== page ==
Matt Clark and Phil Smith, regulars on the Brighton avant garde music scene, perform a live, improvised, score the film The Cabinet of Dr. Caligari – “the first true horror film”
The Cabinet of Dr. Caligari (German: Das Cabinet des Dr. Caligari) is a 1920 German silent horror film, directed by Robert Wiene and written by Hans Janowitz and Carl Mayer. Considered the quintessential work of German Expressionist cinema, it tells the story of an insane hypnotist (Werner Krauss) who uses a somnambulist (Conrad Veidt) to commit murders. The film features a dark and twisted visual style, with sharp-pointed forms, oblique and curving lines, structures and landscapes that lean and twist in unusual angles, and shadows and streaks of light painted directly onto the sets.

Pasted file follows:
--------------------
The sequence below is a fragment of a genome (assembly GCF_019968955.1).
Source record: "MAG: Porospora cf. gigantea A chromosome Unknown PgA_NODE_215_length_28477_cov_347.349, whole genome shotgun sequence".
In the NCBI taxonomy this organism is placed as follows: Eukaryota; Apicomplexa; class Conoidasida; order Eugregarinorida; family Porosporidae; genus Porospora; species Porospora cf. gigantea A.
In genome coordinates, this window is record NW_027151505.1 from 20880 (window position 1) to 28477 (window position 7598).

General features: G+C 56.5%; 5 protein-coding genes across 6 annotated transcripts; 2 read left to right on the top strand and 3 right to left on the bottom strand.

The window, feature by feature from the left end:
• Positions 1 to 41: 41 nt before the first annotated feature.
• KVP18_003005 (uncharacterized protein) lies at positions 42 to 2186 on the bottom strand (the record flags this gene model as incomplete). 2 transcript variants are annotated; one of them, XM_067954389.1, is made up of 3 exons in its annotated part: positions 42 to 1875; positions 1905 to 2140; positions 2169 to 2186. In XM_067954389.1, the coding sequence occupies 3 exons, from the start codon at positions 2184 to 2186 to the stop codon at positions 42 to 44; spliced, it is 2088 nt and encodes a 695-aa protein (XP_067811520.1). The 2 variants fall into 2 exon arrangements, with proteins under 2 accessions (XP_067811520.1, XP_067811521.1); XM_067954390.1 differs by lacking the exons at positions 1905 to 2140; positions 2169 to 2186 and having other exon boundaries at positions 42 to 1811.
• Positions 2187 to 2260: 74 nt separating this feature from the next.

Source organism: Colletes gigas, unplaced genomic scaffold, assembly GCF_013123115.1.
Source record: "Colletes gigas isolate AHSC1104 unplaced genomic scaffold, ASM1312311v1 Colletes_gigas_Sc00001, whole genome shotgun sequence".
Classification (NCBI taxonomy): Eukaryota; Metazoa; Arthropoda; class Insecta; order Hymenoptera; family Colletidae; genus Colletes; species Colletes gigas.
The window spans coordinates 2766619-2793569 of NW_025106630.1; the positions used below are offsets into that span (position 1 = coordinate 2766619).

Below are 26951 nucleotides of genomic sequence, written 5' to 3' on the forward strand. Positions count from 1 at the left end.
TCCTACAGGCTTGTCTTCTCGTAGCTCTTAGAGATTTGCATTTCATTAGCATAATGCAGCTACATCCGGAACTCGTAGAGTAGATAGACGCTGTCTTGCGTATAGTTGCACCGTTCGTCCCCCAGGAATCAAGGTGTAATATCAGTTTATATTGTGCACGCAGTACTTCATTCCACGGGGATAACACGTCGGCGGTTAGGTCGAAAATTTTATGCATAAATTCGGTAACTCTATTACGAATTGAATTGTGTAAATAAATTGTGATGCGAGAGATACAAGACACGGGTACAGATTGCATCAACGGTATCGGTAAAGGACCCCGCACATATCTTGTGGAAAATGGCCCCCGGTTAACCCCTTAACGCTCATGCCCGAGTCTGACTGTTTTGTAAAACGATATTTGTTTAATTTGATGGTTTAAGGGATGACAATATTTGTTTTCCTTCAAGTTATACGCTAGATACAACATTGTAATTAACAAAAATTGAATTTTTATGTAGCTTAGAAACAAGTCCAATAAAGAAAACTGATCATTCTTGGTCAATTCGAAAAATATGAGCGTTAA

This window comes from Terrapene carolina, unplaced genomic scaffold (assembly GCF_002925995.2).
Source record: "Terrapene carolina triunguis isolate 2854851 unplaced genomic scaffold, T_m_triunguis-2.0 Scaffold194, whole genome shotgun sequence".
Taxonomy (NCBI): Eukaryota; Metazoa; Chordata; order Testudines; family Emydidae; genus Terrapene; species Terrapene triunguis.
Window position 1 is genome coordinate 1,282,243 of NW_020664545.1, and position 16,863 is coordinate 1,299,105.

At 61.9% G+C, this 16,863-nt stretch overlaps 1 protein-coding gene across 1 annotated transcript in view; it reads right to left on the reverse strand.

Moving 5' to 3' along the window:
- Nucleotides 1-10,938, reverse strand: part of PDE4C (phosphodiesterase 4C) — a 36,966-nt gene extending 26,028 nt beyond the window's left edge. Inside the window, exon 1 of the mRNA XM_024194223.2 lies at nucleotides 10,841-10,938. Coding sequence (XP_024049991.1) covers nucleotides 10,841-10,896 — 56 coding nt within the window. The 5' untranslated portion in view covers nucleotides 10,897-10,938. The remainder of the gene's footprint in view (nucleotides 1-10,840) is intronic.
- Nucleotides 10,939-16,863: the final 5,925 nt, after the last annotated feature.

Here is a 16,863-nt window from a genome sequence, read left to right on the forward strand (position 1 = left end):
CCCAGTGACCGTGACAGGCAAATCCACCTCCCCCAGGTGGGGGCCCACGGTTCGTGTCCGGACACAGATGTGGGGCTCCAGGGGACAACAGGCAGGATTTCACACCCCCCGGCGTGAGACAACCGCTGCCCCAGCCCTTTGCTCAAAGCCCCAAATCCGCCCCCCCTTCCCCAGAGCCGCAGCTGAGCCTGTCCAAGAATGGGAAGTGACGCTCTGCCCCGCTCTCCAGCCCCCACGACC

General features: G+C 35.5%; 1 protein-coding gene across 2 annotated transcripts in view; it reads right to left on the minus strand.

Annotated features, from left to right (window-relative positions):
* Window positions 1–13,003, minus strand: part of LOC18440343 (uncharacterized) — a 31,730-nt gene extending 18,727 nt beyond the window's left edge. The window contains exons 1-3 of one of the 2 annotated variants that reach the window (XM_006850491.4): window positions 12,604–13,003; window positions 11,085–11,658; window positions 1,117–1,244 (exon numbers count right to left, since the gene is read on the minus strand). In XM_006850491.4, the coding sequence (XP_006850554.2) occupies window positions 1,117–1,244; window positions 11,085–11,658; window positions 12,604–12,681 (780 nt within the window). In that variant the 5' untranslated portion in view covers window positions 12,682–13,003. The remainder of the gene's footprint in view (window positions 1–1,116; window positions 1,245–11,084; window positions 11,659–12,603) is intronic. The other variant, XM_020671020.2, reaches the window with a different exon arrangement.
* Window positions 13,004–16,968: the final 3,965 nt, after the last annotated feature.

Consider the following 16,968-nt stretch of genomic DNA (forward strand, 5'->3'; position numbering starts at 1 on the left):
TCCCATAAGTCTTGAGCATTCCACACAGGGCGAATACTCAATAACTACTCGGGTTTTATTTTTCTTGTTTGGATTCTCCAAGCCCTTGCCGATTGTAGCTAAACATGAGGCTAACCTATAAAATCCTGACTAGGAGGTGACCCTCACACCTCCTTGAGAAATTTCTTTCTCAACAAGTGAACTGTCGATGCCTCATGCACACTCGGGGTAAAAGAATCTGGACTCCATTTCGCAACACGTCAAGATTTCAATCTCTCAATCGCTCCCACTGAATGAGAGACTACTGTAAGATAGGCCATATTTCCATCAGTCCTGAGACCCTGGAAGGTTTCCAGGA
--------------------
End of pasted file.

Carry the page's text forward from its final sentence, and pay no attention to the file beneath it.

One hundred years on from its original release, The Cabinet of Dr. Caligari remains a landmark of silent cinema, and a milestone in the development of film as a medium. One of the most discussed pictures of all time, Robert Wiene’s classic, which premiered in Berlin on 26 February 1920, has been called “the first true horror film” (by no less than US critic Roger Ebert). It has also been heralded as one of cinema’s earliest ‘art’ films, helping the fledgling medium to be taken seriously as an art form.